The operation of the telehealth communications network may include various additions or modifications. For example, health assessment data may be stored centrally and remotely in secure servers operated by a health insurance provider. According to certain embodiments, the telehealth communications network 110, along with its central scheduling system, may be controlled by a health insurance provider. According to this example, a health insurance provider may engage any of a variety of providers to participate in the telehealth communications network 110, and may establish any number of clinics for providing customers access to the remotely located providers. This allows the telehealth network to offer customers proximately located to a clinic with remote access to nearly any type of provider and thus nearly any type of medical consultation, e.g., ranging from general medical advice to advice related to specialized medicine. Accordingly, a customer that may not otherwise have access to healthcare may travel to a proximately located clinic and be examined by a qualified, remotely located provider and may receive diagnosis and treatment advice. Furthermore, a health insurance provider-controlled telehealth communications network may provide built-in methods of confirming whether a customer's insurance plan covers an appointment with a particular provider or a particular type of provider. In addition, other aspects of administering insurance may be streamlined due to the access the insurance provider has to the telehealth scheduling and communications network.

In another example, audio and video equipment can be made mobile utilizing satellite or other telecommunication methods to take the clinic to the customer or to a location accessible to the customer.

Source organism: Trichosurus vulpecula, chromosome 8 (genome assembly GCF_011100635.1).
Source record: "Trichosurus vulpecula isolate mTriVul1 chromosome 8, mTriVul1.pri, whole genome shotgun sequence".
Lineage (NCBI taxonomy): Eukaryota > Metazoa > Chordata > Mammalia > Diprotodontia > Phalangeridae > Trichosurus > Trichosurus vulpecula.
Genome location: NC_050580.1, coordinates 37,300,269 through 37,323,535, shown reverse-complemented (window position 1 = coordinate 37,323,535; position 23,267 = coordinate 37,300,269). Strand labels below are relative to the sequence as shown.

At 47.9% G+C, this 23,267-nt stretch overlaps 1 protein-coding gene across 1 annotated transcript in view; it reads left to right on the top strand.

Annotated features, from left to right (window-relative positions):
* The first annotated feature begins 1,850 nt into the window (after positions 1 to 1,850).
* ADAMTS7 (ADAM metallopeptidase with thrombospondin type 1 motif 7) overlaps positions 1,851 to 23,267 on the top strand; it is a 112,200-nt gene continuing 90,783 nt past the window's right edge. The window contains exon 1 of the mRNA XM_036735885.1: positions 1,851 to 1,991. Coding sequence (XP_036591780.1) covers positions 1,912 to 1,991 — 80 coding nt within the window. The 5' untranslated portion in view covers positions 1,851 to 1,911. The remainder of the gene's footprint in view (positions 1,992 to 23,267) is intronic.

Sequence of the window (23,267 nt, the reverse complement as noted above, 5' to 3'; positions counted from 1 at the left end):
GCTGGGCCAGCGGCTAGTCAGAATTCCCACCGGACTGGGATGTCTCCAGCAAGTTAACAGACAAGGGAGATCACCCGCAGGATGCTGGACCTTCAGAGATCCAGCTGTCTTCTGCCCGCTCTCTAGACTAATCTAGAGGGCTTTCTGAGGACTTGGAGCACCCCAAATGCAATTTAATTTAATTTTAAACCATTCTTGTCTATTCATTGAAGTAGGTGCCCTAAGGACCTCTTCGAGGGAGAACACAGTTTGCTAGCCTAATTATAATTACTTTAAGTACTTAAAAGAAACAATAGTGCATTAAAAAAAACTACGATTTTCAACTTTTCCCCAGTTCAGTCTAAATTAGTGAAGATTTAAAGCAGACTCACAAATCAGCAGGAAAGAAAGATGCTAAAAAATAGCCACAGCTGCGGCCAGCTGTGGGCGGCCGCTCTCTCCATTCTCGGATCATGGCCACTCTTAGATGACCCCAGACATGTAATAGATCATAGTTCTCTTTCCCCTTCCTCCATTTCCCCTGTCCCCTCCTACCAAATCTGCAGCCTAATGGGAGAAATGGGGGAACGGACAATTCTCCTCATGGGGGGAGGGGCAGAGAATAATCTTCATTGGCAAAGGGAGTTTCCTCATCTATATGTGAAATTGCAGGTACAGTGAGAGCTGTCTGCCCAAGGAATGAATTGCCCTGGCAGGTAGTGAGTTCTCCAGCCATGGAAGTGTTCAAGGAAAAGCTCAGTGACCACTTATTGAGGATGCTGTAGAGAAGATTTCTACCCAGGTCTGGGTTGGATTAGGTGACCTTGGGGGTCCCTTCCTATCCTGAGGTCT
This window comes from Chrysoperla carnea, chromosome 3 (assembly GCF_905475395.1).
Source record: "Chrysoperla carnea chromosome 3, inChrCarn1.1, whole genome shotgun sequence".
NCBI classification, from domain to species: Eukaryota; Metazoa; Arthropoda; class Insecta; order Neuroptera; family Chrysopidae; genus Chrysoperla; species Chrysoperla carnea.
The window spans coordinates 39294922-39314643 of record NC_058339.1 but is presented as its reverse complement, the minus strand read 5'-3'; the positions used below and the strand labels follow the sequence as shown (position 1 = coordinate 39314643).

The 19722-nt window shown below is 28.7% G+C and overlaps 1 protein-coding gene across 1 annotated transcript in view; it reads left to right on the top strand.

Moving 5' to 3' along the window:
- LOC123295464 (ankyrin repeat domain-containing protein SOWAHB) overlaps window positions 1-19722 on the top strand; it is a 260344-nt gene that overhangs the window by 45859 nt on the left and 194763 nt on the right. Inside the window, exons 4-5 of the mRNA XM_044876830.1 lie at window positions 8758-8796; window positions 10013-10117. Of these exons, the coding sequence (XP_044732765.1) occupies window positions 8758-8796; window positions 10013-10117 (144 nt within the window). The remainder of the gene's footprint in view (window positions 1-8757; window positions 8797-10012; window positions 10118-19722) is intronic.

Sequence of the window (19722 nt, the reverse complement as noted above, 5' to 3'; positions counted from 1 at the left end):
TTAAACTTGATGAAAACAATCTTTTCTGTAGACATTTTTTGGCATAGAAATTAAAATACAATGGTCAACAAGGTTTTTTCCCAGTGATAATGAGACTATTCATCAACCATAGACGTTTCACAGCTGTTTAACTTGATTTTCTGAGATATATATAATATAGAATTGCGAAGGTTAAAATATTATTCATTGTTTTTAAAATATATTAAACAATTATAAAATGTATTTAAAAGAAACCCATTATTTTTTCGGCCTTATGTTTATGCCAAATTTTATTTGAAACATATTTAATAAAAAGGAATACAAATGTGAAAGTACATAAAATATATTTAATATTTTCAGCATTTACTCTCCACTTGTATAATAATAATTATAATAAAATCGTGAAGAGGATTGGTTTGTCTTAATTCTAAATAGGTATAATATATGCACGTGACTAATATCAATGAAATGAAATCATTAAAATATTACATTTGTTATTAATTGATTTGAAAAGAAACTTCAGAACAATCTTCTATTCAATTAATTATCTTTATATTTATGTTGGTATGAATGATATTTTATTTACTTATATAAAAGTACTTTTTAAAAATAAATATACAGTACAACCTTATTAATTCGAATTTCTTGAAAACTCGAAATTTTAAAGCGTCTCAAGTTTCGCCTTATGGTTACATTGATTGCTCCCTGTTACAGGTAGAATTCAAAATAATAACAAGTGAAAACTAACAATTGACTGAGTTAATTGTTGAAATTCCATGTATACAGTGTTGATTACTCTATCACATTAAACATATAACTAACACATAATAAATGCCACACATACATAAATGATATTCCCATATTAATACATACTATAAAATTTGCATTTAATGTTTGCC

According to some embodiments, customer-provider sessions may be facilitated by a primary physician or a clinic nurse present at the customer's location.

In certain implementations, payment processing for providers requiring payment for services delivered during an appointment may be performed by digitally confirming online billing codes and payment terms as part of the scheduling process and prior to the appointment via the telehealth communications network. This may allow electronic billing processing to occur shortly after the appointment is held.

Although the present invention has been described with reference to preferred embodiments, persons skilled in the art will recognize that changes may be made in form and detail without departing from the spirit and scope of the invention.

Claims (14)

What is claimed is:
1. A telehealth communications network accessible over the Internet for facilitating a medical encounter between a patient at a patient site and a provider at a provider site remotely located from the patient, the telehealth communications network comprising:
an operating console comprising at least one memory and at least one processor coupled to the network, the operating console configured to execute a plurality of workflows, the plurality of workflows comprising a series of graphical user interfaces;
wherein the workflows are instantiated based on a type of a user, the type of user determined based on an originating Internet protocol (“IP”) address and whether the IP address is associated with the patient site or the provider site;
wherein one series of graphical user interfaces are configured to be viewable by the patient at the patient site and another series of the graphical user interfaces are configured to be viewable by the provider at the provider site remotely located from the patient, the graphical user interfaces for facilitating and guiding interactions between the patient and the provider during the medical encounter; and
wherein the network is configured to command medical devices and network components coupled thereto, and at least one of the graphical user interfaces at the patient site is configured to be displayed simultaneously with a graphical user interface at the provider site and each comprises at least one image that guides use of at least one of the medical devices at the patient site.
2. The telehealth communications network of claim 1, further comprising a platform communicatively coupled to the operating console for providing an interface to operate the medical devices and the network components.